FIRE is proud to announce the Speech Code of the Month for July 2005: Albertson College of Idaho.
The Albertson College Student Handbook’s harassment policy states that “[a]ny comments or conduct relating to a person’s race, gender, religion, disability, age or ethnic background that fail to respect the dignity and feelings of the individual are unacceptable.” The Handbook also provides that “[a]ll inappropriate behaviors may not be specifically covered in the misconduct definitions, and students will be held accountable for behaviors considered inconsistent with the standards and expectations described in this handbook.”
These provisions are wholly inconsistent with freedom. First, the prohibition on comments that “fail to respect [individuals’] dignity and feelings” clearly infringes upon protected speech. Although students generally have a right to be free from certain types of severe harassment, they do not have a legal right to have their dignity and feelings respected. This provision is particularly dangerous because it could easily be used to silence legitimate classroom discussion. For example, a student who expresses the opinion that women should not serve in combat positions, or that women should stay home with their children, might be guilty of failing to respect the dignity and feelings of women in the classroom.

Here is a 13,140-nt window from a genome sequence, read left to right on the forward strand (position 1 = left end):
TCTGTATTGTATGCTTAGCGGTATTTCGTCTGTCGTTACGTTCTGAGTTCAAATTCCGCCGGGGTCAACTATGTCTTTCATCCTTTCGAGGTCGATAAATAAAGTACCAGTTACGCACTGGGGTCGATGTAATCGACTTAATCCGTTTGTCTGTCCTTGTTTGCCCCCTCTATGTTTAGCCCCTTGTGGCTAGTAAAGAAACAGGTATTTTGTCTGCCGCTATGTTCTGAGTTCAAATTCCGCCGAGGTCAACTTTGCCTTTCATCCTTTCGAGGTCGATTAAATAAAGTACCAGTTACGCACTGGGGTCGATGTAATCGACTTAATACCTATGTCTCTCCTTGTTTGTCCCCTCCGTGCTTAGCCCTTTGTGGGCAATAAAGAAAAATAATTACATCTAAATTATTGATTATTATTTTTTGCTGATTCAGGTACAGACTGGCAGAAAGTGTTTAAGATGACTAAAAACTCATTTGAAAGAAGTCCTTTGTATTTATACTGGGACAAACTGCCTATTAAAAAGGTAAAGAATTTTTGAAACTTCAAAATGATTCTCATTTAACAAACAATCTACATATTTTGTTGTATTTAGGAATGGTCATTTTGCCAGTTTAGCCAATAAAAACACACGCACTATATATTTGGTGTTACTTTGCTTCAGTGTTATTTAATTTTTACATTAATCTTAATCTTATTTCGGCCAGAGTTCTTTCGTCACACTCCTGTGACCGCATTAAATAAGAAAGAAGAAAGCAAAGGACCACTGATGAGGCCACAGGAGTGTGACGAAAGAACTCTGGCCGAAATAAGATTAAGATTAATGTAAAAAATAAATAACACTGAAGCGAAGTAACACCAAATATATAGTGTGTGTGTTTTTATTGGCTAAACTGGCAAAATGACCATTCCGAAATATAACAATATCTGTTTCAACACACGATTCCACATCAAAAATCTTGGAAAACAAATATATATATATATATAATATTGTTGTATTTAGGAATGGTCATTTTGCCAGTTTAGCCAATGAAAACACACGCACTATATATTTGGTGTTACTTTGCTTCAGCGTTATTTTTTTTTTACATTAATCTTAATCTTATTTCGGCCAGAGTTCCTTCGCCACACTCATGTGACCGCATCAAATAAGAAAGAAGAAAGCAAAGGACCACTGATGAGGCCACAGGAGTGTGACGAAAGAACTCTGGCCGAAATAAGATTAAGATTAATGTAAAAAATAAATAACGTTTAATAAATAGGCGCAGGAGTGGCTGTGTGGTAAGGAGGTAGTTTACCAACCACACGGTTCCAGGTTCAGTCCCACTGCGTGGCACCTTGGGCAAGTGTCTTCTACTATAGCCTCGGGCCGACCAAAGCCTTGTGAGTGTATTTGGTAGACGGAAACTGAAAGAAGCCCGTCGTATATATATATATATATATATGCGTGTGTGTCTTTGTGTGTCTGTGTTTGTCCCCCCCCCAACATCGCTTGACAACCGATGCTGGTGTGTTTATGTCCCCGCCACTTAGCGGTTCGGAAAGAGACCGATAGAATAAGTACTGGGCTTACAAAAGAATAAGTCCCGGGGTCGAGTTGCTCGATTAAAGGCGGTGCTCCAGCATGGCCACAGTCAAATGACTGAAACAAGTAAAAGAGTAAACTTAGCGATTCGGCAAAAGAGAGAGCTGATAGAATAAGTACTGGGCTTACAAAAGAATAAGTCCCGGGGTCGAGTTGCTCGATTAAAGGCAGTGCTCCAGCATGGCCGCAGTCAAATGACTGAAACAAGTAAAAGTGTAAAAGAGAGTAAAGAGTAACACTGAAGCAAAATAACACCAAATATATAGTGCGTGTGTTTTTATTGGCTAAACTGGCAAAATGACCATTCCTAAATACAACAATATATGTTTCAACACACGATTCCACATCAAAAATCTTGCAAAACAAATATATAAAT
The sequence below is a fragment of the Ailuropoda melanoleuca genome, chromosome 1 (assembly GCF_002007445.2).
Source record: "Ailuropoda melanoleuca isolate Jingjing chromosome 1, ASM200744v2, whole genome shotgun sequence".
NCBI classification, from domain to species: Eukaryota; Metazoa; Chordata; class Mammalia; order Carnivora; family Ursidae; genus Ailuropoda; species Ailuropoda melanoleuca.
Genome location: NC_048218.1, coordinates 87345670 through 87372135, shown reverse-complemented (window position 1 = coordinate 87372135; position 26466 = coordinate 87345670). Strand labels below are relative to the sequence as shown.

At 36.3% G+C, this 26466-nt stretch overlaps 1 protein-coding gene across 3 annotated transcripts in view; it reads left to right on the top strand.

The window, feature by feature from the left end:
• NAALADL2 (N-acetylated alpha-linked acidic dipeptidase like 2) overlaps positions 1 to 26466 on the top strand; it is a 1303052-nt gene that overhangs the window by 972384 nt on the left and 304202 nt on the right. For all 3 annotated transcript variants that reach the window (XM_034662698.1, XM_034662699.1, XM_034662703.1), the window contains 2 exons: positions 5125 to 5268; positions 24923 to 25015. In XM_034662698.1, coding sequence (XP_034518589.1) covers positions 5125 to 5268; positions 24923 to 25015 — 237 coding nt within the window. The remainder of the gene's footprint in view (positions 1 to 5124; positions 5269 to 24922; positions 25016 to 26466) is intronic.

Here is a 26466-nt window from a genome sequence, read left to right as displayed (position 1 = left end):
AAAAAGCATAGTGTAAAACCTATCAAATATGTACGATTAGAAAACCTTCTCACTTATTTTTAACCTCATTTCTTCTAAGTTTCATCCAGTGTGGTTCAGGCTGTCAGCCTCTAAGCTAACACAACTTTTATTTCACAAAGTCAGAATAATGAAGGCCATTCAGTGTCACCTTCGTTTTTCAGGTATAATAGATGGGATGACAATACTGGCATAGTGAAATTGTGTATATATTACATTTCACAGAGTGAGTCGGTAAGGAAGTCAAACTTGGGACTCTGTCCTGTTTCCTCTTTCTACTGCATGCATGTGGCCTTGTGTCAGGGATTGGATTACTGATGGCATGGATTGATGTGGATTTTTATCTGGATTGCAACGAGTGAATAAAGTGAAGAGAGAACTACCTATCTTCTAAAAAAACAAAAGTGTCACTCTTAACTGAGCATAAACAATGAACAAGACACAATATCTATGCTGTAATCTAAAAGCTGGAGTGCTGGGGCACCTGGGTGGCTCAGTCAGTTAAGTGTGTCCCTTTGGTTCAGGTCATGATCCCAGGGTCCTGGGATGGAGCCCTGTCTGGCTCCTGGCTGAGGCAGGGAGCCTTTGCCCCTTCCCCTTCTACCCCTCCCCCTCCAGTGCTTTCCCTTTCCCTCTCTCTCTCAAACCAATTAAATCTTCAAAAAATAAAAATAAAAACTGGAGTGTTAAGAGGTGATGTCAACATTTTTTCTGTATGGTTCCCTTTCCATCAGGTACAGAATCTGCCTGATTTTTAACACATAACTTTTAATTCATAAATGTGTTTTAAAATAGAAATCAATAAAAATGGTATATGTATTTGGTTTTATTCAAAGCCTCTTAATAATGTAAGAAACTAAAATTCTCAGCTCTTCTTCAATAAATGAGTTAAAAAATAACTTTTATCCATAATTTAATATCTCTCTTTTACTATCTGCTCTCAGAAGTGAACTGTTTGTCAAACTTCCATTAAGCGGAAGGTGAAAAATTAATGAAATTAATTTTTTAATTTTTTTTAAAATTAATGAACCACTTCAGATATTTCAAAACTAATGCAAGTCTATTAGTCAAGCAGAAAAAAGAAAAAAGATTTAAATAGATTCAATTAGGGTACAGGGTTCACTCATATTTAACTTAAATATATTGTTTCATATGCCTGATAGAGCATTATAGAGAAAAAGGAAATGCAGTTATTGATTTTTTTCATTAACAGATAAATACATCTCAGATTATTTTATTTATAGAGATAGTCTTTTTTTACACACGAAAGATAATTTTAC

Yet more disturbing is Albertson’s provision that students may be punished for undefined behaviors that the school considers “inconsistent with the standards and expectations” of the Student Handbook. This is dangerous because students may be punished for behaviors they do not even know are prohibited. Particularly when combined with the broad restrictions on speech outlined above, this can have a powerful chilling effect on students’ speech. Moreover, were Albertson a public school, this provision would be unconstitutional. Due process requires that “laws give a person of ordinary intelligence a reasonable opportunity to know what is prohibited, so that he may act accordingly.” Grayned v. City of Rockford, 408 U.S. 104, 108-09 (1972). If a law does not do so, it is unconstitutionally vague. Although Albertson, as a private institution, is not legally bound by the Constitution, it advertises itself as a true liberal arts college, a place that “prepares one to live a life of freedom.” It cannot simultaneously advertise this and then strip students of the very freedom it extols.
For these reasons, Albertson College of Idaho is our July 2005 Speech Code of the Month.
If you believe that your college or university should be a Speech Code of the Month, please email firstname.lastname@example.org with a link to the policy and a brief description of why you think attention should be drawn to this code.